Hyperbolic group

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Short description: Mathematical concept

In group theory, more precisely in geometric group theory, a hyperbolic group, also known as a word hyperbolic group or Gromov hyperbolic group, is a finitely generated group equipped with a word metric satisfying certain properties abstracted from classical hyperbolic geometry. The notion of a hyperbolic group was introduced and developed by Mikhail Gromov (1987). The inspiration came from various existing mathematical theories: hyperbolic geometry but also low-dimensional topology (in particular the results of Max Dehn concerning the fundamental group of a hyperbolic Riemann surface, and more complex phenomena in three-dimensional topology), and combinatorial group theory. In a very influential (over 1000 citations [1]) chapter from 1987, Gromov proposed a wide-ranging research program. Ideas and foundational material in the theory of hyperbolic groups also stem from the work of George Mostow, William Thurston, James W. Cannon, Eliyahu Rips, and many others.


Let [math]\displaystyle{ G }[/math] be a finitely generated group, and [math]\displaystyle{ X }[/math] be its Cayley graph with respect to some finite set [math]\displaystyle{ S }[/math] of generators. The set [math]\displaystyle{ X }[/math] is endowed with its graph metric (in which edges are of length one and the distance between two vertices is the minimal number of edges in a path connecting them) which turns it into a length space. The group [math]\displaystyle{ G }[/math] is then said to be hyperbolic if [math]\displaystyle{ X }[/math] is a hyperbolic space in the sense of Gromov. Shortly, this means that there exists a [math]\displaystyle{ \delta \gt 0 }[/math] such that any geodesic triangle in [math]\displaystyle{ X }[/math] is [math]\displaystyle{ \delta }[/math]-thin, as illustrated in the figure on the right (the space is then said to be [math]\displaystyle{ \delta }[/math]-hyperbolic).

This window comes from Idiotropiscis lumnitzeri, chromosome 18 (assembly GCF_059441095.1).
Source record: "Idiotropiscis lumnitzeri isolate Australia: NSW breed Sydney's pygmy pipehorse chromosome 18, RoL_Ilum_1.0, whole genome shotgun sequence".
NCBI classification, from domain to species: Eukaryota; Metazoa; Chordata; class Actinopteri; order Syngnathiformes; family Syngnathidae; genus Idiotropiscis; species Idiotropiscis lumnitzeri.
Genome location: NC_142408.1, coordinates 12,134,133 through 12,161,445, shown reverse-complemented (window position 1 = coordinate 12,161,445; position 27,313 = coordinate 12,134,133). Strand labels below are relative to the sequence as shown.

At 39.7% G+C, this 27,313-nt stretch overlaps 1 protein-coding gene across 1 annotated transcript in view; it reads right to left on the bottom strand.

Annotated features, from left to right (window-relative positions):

[math]\displaystyle{ x }[/math]
[math]\displaystyle{ y }[/math]
[math]\displaystyle{ z }[/math]
[math]\displaystyle{ B_\delta([x,y]) }[/math]
[math]\displaystyle{ B_\delta([z,x]) }[/math]
[math]\displaystyle{ B_\delta([y,z]) }[/math]
The δ-thin triangle condition

A priori this definition depends on the choice of a finite generating set [math]\displaystyle{ S }[/math]. That this is not the case follows from the two following facts:

  • the Cayley graphs corresponding to two finite generating sets are always quasi-isometric one to the other;
  • any geodesic space which is quasi-isometric to a geodesic Gromov-hyperbolic space is itself Gromov-hyperbolic.

Thus we can legitimately speak of a finitely generated group [math]\displaystyle{ G }[/math] being hyperbolic without referring to a generating set. On the other hand, a space which is quasi-isometric to a [math]\displaystyle{ \delta }[/math]-hyperbolic space is itself [math]\displaystyle{ \delta' }[/math]-hyperbolic for some [math]\displaystyle{ \delta' \gt 0 }[/math] but the latter depends on both the original [math]\displaystyle{ \delta }[/math] and on the quasi-isometry, thus it does not make sense to speak of [math]\displaystyle{ G }[/math] being [math]\displaystyle{ \delta }[/math]-hyperbolic.


The Švarc–Milnor lemma[2] states that if a group [math]\displaystyle{ G }[/math] acts properly discontinuously and with compact quotient (such an action is often called geometric) on a proper length space [math]\displaystyle{ Y }[/math], then it is finitely generated, and any Cayley graph for [math]\displaystyle{ G }[/math] is quasi-isometric to [math]\displaystyle{ Y }[/math]. Thus a group is (finitely generated and) hyperbolic if and only if it has a geometric action on a proper hyperbolic space.

If [math]\displaystyle{ G' \subset G }[/math] is a subgroup with finite index (i.e., the set [math]\displaystyle{ G/G' }[/math] is finite), then the inclusion induces a quasi-isometry on the vertices of any locally finite Cayley graph of [math]\displaystyle{ G' }[/math] into any locally finite Cayley graph of [math]\displaystyle{ G }[/math]. Thus [math]\displaystyle{ G' }[/math] is hyperbolic if and only if [math]\displaystyle{ G }[/math] itself is. More generally, if two groups are commensurable, then one is hyperbolic if and only if the other is.